If a new trend is happening in agriculture, Minnesota soybean farmer Scott Singlestad is one of the first to know about it.

As a soy checkoff farmer leader, he prides himself on knowing about – and using – the latest technology or trait that will benefit his bottom line.

“I’m always looking for the next big yielding soybean variety,” he says. “But in the last few years, I have started looking for soybeans that also have higher protein.”

More than yield

Singlestad makes planting decisions based on more than yield because he understands how soybean composition impacts his bottom line.

“Soybeans with high protein are always in demand, both by the crusher and the export market,” he says. “We might not see it as a premium from the local elevator, but as a better basis in the bid we get from the markets.”

Higher-protein soybeans create more demand, which can increase the price farmers receive.

“Soybeans face competition in the protein market from other crops and synthetic amino acids,” Singlestad says. “We need to focus on growing for quantity and quality to stay competitive in the marketplace.”

Higher protein, better composition

Singlestad looks to maximize his profits with high-protein, high-yield soybeans that garner a premium price.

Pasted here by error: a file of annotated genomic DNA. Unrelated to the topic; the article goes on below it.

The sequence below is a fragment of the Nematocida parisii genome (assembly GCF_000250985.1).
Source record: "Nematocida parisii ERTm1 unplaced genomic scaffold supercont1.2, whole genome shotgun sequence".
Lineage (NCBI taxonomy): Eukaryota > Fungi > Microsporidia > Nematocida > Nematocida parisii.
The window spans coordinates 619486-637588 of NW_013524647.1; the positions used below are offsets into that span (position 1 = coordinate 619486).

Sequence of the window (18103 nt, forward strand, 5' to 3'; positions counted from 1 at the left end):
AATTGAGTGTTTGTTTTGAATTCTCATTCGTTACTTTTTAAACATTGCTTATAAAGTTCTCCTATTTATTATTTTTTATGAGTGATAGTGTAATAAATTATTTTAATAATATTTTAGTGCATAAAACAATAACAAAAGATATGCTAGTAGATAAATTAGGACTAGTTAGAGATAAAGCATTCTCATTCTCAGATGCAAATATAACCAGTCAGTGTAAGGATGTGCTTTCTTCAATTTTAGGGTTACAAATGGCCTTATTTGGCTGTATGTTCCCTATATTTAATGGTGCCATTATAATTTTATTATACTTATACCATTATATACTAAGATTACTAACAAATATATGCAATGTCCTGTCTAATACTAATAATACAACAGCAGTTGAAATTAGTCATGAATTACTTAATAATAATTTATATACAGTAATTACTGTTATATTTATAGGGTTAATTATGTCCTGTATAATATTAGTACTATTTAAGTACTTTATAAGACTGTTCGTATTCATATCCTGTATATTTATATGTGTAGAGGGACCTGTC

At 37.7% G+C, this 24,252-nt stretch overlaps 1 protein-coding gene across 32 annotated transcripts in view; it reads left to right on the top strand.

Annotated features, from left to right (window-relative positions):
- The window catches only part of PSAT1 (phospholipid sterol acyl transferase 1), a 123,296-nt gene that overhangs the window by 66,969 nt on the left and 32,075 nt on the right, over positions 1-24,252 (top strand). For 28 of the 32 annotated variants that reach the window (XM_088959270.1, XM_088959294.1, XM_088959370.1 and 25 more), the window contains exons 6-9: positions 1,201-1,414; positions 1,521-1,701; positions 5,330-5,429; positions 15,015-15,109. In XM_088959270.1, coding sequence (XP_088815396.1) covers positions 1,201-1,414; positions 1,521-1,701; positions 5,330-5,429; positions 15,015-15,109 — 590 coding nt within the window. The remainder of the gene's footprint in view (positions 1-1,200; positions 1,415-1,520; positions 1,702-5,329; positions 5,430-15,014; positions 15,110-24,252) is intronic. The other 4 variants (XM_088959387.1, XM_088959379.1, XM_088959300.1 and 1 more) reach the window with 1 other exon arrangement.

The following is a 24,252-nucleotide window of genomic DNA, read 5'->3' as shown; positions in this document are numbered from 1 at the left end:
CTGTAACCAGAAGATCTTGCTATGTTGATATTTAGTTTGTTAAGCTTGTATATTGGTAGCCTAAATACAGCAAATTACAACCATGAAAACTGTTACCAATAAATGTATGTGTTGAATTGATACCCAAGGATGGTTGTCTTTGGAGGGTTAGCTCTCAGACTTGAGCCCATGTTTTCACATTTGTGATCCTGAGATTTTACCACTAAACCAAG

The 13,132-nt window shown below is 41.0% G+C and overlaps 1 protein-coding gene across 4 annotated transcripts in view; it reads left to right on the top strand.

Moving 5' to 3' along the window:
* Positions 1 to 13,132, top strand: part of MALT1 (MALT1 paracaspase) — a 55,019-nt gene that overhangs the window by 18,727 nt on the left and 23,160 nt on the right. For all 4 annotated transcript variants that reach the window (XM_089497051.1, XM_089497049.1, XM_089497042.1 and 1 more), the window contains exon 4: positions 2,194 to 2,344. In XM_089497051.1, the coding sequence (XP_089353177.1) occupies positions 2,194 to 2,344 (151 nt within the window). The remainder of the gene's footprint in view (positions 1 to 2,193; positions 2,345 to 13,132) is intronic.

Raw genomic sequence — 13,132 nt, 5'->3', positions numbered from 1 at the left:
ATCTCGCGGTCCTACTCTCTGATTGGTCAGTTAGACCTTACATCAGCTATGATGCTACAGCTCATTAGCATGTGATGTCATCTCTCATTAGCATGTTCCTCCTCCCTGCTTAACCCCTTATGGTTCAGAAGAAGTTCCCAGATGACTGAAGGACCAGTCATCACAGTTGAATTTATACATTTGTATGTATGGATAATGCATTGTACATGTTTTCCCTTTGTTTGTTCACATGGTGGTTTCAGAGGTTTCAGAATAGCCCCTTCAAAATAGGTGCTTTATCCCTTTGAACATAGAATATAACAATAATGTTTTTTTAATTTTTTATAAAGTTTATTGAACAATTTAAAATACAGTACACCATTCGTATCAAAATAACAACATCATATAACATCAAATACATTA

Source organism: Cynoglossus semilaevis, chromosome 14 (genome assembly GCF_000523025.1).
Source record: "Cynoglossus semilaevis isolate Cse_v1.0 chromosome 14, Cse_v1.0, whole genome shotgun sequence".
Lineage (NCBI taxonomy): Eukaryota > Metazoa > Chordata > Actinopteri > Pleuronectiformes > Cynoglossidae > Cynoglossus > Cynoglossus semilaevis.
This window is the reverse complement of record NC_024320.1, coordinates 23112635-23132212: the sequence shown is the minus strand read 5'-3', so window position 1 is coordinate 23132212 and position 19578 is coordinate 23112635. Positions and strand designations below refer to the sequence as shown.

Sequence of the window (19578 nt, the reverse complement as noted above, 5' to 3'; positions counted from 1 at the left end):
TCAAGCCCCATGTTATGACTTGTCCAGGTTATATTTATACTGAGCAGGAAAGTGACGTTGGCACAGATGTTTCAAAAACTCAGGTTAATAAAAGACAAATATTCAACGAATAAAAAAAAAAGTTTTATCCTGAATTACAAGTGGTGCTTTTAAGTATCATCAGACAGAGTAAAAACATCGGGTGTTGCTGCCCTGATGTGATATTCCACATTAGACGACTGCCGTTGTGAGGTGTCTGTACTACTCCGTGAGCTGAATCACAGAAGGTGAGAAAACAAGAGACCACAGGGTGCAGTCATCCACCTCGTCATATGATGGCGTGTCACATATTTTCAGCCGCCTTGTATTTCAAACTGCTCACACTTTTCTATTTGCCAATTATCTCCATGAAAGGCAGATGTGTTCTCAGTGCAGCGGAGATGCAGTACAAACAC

First, he selects his seed, paying attention to protein and oil rankings. (And yield, of course.)

“If you check the seed book, most soybean companies publish the rankings of the protein and oil,” he says. “Oftentimes, you can select soybeans with better compositional quality than other varieties.”

At harvest time, he reaps the rewards – a higher price at the elevator.

“Programs exist that pay a premium for compositional quality, and I’ve been able to take advantage,” Singlestad says.

Still, he says it isn’t easy.

“Your soybeans have to meet both meal and oil standards to get the price incentive, but if you only meet the standard for meal, then you get nothing,” he says. “But it still pays to look at the seed that you are selecting to grow each year.”

Future focus on composition

Singlestad says he will continue choosing his varieties based on composition because that’s what the end user wants and needs.

“Through continuous improvement and constant innovation, I’m hopeful we can come up with an even better program that would entice more farmers to look for that greater compositional value soybean,” he says.